Collaborative Classroom Blog

An Essential for Coaching: A Strong Coach–principal Relationship

By Jolynn Bernard | Categories: From the Field, Thought Leadership

Principals are essential to the success of coaches within a school. Principals’ actions as instructional leaders help coaches focus their daily work with teachers on teaching and learning by: creating structures and schedules that allow teachers to interact with coaches individually and in teams . . .”

Joellen Killion

I often think about the impact an instructional literacy coach has on teaching and learning by providing on-site, ongoing professional learning. Throughout my experience in education, I have found that instructional literacy coaches can contribute in many different ways, and that the relationship between the coach and the principal is very important.

The coach–principal relationship is an important aspect of effective literacy coaching. As an instructional literacy coach in an elementary school, I was fortunate to work with an amazing principal/instructional leader. She believed in the coaching framework and the positive impact coaching can have on teaching and learning. She supported me in creating a schedule that maximized my time working alongside teachers (modeling lessons, side-by-side coaching, coaching conversations, and leading professional learning sessions) and limited my time engaging in non-coaching roles (such as monitoring testing, lunchroom and hall duty, and administrative duties). Coaching was part of the school culture and we valued ongoing professional learning, so we made sure to create the time and space for professional learning to occur across each week and throughout the year. My relationship with the principal (as well as my colleagues) strengthened my coaching.

The following factors contributed to the success of our coach–principal relationship:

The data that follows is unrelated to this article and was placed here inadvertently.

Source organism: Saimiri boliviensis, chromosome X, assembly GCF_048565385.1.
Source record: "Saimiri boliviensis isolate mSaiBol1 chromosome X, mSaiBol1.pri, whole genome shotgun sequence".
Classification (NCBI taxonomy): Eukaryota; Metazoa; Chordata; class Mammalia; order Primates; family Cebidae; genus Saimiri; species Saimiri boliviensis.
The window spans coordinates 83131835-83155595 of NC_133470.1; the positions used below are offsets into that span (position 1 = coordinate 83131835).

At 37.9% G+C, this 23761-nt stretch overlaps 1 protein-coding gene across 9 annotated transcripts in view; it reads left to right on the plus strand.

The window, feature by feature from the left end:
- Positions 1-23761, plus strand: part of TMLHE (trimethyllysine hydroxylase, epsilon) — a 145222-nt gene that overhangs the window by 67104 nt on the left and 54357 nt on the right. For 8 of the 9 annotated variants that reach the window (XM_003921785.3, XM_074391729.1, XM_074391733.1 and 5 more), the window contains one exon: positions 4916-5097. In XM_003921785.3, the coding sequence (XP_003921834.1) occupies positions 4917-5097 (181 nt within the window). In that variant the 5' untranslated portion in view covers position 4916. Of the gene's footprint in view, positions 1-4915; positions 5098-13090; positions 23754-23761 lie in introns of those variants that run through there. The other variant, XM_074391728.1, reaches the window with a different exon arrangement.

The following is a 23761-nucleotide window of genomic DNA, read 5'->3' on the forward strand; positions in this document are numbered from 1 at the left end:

• We established clear expectations for the role of the coach and engaged in ongoing discussions about this work, revising as needed.
  • We determined what percentage of time should be spent in each aspect of coaching with the goal of spending the most time where it was most needed. We considered:
    • How much time for professional learning?
    • How much time for data analysis?
    • How much time for planning and facilitating professional learning?
    • How much time in classrooms working alongside teachers?
  • My principal communicated to her teachers her goals, her belief that our school is a professional learning community, and her expectations of the role of coach in supporting that learning community.
  • My principal respected my relationship with the teachers, which allowed me to build trust and be a true partner in learning.
  • I respected my principal’s role as leader, and supported her goals for the professional learning community.

From my experiences, I have found that the coach–principal relationship drives the process of professional learning and creates a culture for coaching, which in turn supports teaching and learning.  To learn more, read: Principal as Instructional Leader: Designing a Coaching Program That Fits.

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Joellen Killion, “Chapter 1: Coaches’ Roles, Responsibilities, and Reach,” in Coaching: Approaches and Perspectives, ed. Jim Knight (Thousand Oaks, CA: Corwin Press, 2007), 17.